- What type of TTT will be performed?
- Anteromedial Distalistaion, an L shaped block of bone cut out, moved inwards and forwards to correct the height of the kneecap.
- How many incisions will be made and roughly how big will they be?
- One long incision as the TTT has to be done as open surgery and therefore, there is no point doing the others as keyhole when the knee will already be cut open.
- What anaesthetic will be used; general or spinal and will I be given a nerve block for the pain?
- General anaesthetic first, then a nerve block placed in the femur and lastly local anaesthetic injected directly into the knee joint.
- What is the post-surgery plan; when can I start putting weight through that leg, how long will I need to wear the brace for, how often will the flexion on the brace be increased, how often will I need follow up appointments?
- Fully weight-bearing as tolerated from day 1 post-surgery with leg in brace, locked at 0 degrees flexion. Flexion to increase by 30 degrees every 2 weeks. Follow up appointment at 2 weeks and 8 weeks with x-rays taken at 8 weeks.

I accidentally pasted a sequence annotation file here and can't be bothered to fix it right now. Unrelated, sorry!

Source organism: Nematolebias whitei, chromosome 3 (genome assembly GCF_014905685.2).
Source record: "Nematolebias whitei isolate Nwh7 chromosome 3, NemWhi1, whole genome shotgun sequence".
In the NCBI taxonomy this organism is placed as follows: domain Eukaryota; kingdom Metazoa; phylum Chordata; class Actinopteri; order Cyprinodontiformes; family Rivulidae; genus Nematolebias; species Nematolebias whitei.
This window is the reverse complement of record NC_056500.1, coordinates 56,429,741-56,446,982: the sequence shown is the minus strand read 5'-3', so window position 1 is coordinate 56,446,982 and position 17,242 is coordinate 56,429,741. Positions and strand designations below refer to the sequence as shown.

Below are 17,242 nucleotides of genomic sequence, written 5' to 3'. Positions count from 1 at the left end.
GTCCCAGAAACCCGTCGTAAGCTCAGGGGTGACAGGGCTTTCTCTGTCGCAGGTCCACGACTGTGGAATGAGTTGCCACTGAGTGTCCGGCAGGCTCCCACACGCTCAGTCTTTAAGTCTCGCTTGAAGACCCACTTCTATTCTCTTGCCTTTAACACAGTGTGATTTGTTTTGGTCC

- How soon after surgery can I start physiotherapy?
- At 8 weeks, if the x-rays show sufficient bone healing.
- How many screws am I likely to end up with?
- Just one.
- Will stitches need to be removed or will dissolvable ones be used?
- Long-lasting dissolvable stitches, which will slowly dissolve over a few months.
My surgery date is booked, should I self-isolate prior to surgery?
In all honesty, it depends on how desperate you are to have your surgery done. If you don’t mind potentially having your surgery cancelled and re-schedule then I would say there is no need for you to self-isolate. However, I would strongly advise everyone to self-isolate for at least a few days prior to surgery (regardless of whether there is a pandemic happening or not), purely because if you become unwell, your surgery will be cancelled and you could be left waiting for months for a new date. I personally self-isolated for a week, had a Covid swab, blood tests & an ECG and then went back into mandatory isolation for 72 hours prior to surgery.